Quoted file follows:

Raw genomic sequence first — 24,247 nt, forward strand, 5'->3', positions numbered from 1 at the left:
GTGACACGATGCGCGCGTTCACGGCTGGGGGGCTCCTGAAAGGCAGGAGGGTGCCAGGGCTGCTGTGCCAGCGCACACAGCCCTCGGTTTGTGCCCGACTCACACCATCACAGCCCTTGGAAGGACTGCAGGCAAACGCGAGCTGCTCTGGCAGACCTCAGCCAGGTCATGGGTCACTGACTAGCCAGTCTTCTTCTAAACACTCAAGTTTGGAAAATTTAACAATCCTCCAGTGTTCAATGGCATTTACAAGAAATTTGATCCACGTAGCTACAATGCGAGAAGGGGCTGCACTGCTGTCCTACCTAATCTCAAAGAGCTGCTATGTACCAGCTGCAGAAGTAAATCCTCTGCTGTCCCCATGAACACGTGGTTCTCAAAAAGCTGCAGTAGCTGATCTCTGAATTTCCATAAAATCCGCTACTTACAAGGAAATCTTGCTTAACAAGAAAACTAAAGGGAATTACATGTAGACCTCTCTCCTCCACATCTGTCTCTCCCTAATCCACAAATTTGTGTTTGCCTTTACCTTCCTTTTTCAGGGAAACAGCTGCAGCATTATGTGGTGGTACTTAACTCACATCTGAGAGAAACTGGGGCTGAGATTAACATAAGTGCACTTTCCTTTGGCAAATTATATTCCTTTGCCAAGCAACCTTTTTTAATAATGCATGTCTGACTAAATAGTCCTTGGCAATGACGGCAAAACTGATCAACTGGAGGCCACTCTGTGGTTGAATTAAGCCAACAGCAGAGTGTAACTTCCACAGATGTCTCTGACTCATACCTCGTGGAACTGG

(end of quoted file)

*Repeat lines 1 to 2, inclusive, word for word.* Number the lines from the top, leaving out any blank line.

Raw genomic sequence first — 24,247 nt, forward strand, 5'->3', positions numbered from 1 at the left:
GTGACACGATGCGCGCGTTCACGGCTGGGGGGCTCCTGAAAGGCAGGAGGGTGCCAGGGCTGCTGTGCCAGCGCACACAGCCCTCGGTTTGTGCCCGACTCACACCATCACAGCCCTTGGAAGGACTGCAGGCAAACGCGAGCTGCTCTGGCAGACCTCAGCCAGGTCATGGGTCACTGACTAGCCAGTCTTCTTCTAAACACTCAAGTTTGGAAAATTTAACAATCCTCCAGTGTTCAATGGCATTTACAAGAAATTTGATCCACGTAGCTACAATGCGAGAAGGGGCTGCACTGCTGTCCTACCTAATCTCAAAGAGCTGCTATGTACCAGCTGCAGAAGTAAATCCTCTGCTGTCCCCATGAACACGTGGTTCTCAAAAAGCTGCAGTAGCTGATCTCTGAATTTCCATAAAATCCGCTACTTACAAGGAAATCTTGCTTAACAAGAAAACTAAAGGGAATTACATGTAGACCTCTCTCCTCCACATCTGTCTCTCCCTAATCCACAAATTTGTGTTTGCCTTTACCTTCCTTTTTCAGGGAAACAGCTGCAGCATTATGTGGTGGTACTTAACTCACATCTGAGAGAAACTGGGGCTGAGATTAACATAAGTGCACTTTCCTTTGGCAAATTATATTCCTTTGCCAAGCAACCTTTTTTAATAATGCATGTCTGACTAAATAGTCCTTGGCAATGACGGCAAAACTGATCAACTGGAGGCCACTCTGTGGTTGAATTAAGCCAACAGCAGAGTGTAACTTCCACAGATGTCTCTGACTCATACCTCGTGGAACTGG